Iraq: the Human Cost


Other Accounts of Mortality in Iraq

There are several other efforts to account for the dead as a result of the Iraq war.

Iraq Body Count (IBC) has been the most widely cited source for ongoing civilian casualties in Iraq since the 2003 invasion ( This independent UK-based project accounts for deaths through comprehensive and thorough surveys of news media sources around the world. After independent review by at least two members of the project team, the maximum and minimum values are compiled onto a website that is updated daily. These figures are derived from a comprehensive survey of online media reports and eyewitness accounts.

The founders of IBC believe that each civilian death is a tragedy, and that it is a moral and humanitarian duty for each death to be recorded and compiled. The website cites a quote by General Tommy Franks stating that, “We don’t do body counts” and thus, a primary motivation of this project is to take on the duty they believe is the responsibility of American and British citizens.

The IBC uses passive surveillance techniques, which depend upon available reports from the news media, in contrast to an active search for dead bodies. This brings about the possibility of gross underestimations. A significant number of deaths are not reported by the media, especially ones that occur in less populated or well known areas. In addition, the IBC methodology is conservative and excludes data that do not meet their set standards. Marc Herold, an economist on the IBC team, believed that the count is likely too low because thousands of deaths may go unreported due to lack of media coverage.8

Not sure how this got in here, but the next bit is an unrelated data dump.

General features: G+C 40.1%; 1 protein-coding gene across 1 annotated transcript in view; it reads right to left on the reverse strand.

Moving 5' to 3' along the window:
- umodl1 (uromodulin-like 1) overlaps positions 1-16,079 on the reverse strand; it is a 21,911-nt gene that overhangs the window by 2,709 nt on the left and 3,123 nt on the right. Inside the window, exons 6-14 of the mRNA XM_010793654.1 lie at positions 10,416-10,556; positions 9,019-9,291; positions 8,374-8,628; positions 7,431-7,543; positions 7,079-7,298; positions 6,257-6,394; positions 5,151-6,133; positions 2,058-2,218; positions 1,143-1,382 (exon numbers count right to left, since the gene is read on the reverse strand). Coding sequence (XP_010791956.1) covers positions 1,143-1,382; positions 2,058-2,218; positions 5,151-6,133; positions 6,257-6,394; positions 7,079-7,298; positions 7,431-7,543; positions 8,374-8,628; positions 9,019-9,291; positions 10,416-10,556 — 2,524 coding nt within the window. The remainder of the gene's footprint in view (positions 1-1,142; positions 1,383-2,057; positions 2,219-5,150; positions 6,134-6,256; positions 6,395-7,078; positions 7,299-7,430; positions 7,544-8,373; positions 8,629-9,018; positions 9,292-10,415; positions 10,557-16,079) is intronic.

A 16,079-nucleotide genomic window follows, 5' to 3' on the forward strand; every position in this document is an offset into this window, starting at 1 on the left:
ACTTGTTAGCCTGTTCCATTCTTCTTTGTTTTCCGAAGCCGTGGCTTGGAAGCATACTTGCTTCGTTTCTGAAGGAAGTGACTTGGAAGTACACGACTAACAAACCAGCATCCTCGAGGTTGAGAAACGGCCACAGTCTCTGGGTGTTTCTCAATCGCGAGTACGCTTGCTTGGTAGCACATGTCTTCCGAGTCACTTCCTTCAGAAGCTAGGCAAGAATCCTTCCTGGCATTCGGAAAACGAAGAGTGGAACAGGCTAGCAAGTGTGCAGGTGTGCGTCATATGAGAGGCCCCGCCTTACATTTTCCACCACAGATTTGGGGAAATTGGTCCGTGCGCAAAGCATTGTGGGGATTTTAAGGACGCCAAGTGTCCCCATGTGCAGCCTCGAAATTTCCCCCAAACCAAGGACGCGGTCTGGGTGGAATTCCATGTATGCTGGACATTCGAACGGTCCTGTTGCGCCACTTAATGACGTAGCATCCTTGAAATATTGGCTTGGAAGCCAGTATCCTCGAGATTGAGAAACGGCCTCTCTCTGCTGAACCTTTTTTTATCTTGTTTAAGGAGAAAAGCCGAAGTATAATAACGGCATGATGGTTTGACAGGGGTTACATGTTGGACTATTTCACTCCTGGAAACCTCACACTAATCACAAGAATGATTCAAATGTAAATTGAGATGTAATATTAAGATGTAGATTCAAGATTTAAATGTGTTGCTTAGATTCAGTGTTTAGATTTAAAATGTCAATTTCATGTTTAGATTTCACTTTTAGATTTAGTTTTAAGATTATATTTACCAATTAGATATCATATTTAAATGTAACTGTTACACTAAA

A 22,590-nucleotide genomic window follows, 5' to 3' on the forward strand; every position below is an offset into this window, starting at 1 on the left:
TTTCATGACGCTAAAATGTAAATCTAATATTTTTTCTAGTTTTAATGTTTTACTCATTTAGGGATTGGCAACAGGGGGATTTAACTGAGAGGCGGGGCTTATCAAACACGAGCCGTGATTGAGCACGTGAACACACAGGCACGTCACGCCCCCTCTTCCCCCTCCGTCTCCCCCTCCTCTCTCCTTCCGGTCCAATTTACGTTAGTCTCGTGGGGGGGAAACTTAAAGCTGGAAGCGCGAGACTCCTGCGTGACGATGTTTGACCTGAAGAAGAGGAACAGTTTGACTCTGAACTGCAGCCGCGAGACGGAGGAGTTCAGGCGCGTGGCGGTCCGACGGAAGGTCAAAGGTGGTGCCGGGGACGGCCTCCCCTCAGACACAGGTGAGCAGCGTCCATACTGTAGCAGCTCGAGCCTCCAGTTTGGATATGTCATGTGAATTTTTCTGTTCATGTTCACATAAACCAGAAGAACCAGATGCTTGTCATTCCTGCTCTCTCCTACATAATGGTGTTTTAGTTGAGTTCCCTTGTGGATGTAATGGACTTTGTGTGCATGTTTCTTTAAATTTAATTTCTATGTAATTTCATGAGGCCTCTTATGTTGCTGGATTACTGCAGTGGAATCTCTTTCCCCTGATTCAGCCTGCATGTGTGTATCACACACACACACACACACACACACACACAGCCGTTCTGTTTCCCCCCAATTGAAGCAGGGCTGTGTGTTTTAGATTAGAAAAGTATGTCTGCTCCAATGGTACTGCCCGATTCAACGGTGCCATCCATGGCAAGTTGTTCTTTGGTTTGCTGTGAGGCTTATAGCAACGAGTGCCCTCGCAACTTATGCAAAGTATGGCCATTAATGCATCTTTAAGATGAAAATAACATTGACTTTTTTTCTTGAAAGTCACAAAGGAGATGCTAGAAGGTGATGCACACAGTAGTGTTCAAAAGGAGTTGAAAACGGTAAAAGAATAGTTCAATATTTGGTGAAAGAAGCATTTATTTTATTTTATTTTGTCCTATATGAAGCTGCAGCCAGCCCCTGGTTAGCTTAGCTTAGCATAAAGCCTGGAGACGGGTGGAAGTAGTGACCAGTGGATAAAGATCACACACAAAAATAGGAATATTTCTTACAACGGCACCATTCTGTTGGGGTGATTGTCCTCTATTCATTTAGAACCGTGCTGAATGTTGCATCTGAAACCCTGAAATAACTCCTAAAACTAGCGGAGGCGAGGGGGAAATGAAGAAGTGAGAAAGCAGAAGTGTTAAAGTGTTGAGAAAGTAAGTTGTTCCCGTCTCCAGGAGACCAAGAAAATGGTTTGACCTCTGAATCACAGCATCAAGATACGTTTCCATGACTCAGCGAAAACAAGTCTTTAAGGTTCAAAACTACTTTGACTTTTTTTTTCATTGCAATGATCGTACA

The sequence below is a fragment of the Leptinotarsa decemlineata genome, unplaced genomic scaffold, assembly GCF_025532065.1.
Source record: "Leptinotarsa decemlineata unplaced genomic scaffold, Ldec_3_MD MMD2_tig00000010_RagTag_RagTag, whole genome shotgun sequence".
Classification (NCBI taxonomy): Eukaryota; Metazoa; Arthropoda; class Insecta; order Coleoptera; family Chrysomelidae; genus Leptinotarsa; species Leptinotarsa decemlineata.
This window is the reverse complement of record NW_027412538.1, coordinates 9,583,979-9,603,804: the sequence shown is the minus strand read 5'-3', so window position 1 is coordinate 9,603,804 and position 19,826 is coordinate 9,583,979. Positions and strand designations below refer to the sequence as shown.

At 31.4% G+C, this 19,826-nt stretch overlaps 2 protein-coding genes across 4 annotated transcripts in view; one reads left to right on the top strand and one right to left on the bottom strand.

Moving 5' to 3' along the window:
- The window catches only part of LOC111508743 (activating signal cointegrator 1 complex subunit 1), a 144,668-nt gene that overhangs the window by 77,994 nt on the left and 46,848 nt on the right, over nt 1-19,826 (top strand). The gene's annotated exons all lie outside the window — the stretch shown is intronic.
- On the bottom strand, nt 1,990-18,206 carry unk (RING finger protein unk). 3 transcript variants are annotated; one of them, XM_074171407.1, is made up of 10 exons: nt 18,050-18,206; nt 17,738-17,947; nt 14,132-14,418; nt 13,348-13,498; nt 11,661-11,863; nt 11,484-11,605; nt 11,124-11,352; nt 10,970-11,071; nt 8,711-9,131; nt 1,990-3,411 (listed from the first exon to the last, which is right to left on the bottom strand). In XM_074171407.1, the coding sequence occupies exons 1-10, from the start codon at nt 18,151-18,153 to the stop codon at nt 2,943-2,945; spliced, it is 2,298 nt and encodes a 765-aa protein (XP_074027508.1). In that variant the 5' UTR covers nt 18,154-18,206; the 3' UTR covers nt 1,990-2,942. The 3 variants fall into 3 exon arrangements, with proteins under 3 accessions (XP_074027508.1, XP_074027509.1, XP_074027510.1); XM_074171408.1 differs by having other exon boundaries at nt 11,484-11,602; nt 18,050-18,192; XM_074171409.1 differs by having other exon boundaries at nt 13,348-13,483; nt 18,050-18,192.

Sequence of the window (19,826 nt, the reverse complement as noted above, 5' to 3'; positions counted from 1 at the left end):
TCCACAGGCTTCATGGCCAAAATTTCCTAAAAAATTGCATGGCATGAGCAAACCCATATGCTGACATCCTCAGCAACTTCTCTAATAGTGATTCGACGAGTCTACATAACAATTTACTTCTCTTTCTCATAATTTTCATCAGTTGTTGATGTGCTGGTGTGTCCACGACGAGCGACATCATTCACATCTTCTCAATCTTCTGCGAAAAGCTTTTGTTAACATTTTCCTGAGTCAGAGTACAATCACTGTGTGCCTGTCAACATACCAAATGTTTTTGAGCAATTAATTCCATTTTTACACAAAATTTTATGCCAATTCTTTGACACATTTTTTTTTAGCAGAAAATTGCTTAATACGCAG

In the absence of active surveillance measures, passive surveillance is a useful and necessary tool to gather information, but it is important that the information is taken in the correct context. Unfortunately the careful and conservative numbers recorded by IBC are often taken out of context and cited as the true body count, thus lulling people into thinking that the human consequence of the war is far less than it really is. IBC has played a highly commendable role in making people aware of the upward spiral of deaths in Iraq.

Working for the U.N. Development Program, the highly regarded Norwegian researcher Jon Pederson led a survey that recorded between 18,000 and 29,000 violent deaths during the first year of occupation. The survey9 was not focused on deaths, but asked about them over the course of lengthy interviews that focused on access to services.While this was more than twice the rate recorded by IBC at the time, Pederson expressed concern for the completeness and quality of the data in a newspaper interview last year.10 The surveys reported in The Lancet were focused solely on recording deaths and count about two and a half times as many excess deaths from all causes over the same period.

The U.S. Department of Defense, using passive surveillance techniques, has begun to account for casualties in a broadly defined way, including numbers of attacks, without estimating totals but showing trends lines that are almost identical to IBC and The Lancet accounts.11